The butcher shop of more than a century of La Riera that closes for the light

The closure of small businesses in towns and cities is a constant trickle caused by competition from large stores and distribution centers. Now we know that a butcher shop, with more than a century of existence, closes in La Riera de Gaià (Tarragonès). Cal Pastor, name of all life, lowers the blind, not because it succumbed to the large surfaces, because of the price war, nor because of a lack of customers. The cause is another war: the one that has led to an exorbitant rise in electricity and gas bills.

Joan Casas Torras, fourth generation of the Cal Pastor saga, is the one who has had to take, despite himself, the drastic decision to put an end to the family business. "The situation had become economically unsustainable," laments Joan. He argues that "we have gone from paying 300 euros a month to 900, in the electricity bill and from 100 to 200 euros a month for gas." “Since the beginning of the year, when the hair-raising rise in energy, I have had to put close to 6,000 euros out of my pocket to cover consumption expenses,” admits the butcher.

Joan Casas took over the business in 2019 when his father, Jaume Casas Sordé (the mayor of La Riera de Gaià) handed it over to him upon reaching retirement age. Jaume assures that he did not hesitate to advise his son to "lower the blind", despite the fact that "it hurts my soul, but we must be pragmatic in the face of the sad reality."

The electricity bill has gone from 300 euros a month to 900, and gas from 100 to 200

Father and son have a loyal clientele from the town and surrounding towns, including Tarragona, a public that has deeply regretted the closure. They had clients with whom to guarantee continuity. However, to support energy costs and maintain a minimum profit margin, "it would be necessary to double sales or increase the price of meat, which is unfeasible for obvious reasons of competitiveness," Joan reasons.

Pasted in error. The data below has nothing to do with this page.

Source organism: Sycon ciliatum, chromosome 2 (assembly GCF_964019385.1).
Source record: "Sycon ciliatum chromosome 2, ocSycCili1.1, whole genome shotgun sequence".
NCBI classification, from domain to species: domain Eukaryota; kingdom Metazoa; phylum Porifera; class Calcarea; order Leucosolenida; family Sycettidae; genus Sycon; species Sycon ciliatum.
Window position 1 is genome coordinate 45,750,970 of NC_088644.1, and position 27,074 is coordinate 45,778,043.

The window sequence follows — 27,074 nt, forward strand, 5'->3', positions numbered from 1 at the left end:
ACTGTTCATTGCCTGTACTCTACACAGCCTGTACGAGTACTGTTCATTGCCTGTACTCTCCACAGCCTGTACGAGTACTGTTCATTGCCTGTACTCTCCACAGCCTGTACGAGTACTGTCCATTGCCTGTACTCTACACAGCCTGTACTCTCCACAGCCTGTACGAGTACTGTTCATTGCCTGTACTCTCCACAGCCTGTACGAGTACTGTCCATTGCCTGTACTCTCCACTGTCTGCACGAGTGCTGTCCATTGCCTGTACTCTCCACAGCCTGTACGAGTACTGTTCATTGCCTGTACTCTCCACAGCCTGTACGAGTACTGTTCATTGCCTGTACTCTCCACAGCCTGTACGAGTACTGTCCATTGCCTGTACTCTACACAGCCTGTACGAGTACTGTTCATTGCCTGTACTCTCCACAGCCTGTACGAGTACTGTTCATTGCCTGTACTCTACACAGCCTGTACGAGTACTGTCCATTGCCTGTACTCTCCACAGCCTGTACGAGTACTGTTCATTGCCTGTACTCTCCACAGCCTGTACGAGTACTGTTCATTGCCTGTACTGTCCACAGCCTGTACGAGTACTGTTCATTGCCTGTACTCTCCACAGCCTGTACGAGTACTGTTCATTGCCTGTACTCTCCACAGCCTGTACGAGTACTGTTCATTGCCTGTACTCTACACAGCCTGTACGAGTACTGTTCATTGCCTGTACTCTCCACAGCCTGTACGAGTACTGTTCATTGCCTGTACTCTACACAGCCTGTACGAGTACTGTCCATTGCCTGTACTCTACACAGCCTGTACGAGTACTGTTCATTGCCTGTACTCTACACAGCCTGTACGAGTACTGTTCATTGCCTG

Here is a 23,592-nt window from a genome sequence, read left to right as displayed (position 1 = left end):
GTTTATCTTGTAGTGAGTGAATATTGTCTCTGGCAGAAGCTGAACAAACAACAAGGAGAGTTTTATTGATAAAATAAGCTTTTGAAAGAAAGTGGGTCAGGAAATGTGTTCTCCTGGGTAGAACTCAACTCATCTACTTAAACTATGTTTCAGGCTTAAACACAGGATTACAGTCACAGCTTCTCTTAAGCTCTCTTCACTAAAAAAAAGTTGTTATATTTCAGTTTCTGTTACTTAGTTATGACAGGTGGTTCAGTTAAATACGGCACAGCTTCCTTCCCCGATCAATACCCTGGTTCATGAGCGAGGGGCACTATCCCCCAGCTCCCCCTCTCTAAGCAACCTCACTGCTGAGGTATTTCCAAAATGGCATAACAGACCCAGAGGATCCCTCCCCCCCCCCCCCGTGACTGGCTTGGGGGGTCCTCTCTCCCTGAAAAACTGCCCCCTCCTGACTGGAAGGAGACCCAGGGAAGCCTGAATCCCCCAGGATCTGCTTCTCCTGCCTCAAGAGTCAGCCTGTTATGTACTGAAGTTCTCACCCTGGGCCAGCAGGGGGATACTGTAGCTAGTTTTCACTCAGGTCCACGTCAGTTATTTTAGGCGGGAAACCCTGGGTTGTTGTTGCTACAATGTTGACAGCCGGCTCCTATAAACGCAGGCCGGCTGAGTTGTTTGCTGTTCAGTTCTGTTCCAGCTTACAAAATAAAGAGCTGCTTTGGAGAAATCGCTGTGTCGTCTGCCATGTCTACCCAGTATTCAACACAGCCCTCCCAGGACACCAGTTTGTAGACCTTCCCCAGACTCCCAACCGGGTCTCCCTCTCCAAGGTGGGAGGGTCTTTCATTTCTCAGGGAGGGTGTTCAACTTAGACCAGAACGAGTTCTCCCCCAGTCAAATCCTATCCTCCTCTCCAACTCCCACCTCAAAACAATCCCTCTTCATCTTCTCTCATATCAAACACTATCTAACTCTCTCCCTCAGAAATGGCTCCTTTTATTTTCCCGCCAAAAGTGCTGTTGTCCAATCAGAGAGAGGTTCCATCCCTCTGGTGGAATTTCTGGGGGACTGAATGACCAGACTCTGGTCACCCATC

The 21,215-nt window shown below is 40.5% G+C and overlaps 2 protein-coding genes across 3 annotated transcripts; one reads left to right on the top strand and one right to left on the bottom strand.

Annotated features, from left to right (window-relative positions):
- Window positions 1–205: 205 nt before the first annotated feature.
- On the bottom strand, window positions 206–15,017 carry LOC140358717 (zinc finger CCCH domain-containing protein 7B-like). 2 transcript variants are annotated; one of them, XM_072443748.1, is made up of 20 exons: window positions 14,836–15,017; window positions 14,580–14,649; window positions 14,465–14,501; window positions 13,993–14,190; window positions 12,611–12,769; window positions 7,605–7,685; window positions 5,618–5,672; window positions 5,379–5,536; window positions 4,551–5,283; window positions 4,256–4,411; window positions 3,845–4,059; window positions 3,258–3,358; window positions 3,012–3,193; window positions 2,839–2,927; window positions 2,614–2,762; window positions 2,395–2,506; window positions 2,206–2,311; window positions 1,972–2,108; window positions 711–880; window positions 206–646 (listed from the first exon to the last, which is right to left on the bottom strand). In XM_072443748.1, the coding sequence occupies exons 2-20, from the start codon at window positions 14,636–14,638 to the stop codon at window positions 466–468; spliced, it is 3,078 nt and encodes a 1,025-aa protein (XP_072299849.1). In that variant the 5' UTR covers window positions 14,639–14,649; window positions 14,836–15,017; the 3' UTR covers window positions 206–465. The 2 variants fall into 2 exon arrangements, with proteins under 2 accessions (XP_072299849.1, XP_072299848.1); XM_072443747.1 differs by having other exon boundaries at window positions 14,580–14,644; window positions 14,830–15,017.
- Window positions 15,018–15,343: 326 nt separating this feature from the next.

Cal Pastor was open on Thursday mornings, Fridays and Saturdays until noon. However, "the two cameras do not stop working 365 days a year, whether it is for a single lamb or if they are full and hence the problem," says Jaume Casas.

It was 1919 when Joan Casas Martí, a rancher from La Riera, bought the house at 1 Calle Mayor, consolidating a business there that had started in another location in the town. Joan had two more brothers: Anton and Bartomeu. Since Joan Casas Martí had no children, he entrusted the butcher shop business to his nephew, Bartomeu Casas Blanch, son of Bartomeu Casas Martí, who was the one who took the flock of lambs to graze. And here, we already have the Cal Pastor brand that has survived to this day.

At first they only sold beef. food, but in the 60s of the last century, they incorporated the sale of chickens. Being the owner, Bartomeu Casas Blanch, pork and processed meats (sausage, sausage, sobrassada...), as well as beef. Casas Blanch bought some rustic farms to produce alfalfa and corn as fodder for cattle, at a time when they had corrals, a pigsty and a dairy. Later, by dispensing with cattle, the land was used for the cultivation of hazelnuts.

Jaume Casas Sordé at a certain time exploited the business supported by his sister Roser and brother Bartomeu. Jaume is reluctant to dismantle the butcher shop and the workshop, although he does not rule out renting the premises if the opportunity arises. And Joan, the fourth of the generation of butchers, who says she likes the job, wants to maintain a thread of hope in case a fairer configuration of the price of energy is achieved, before finally hanging up her apron.

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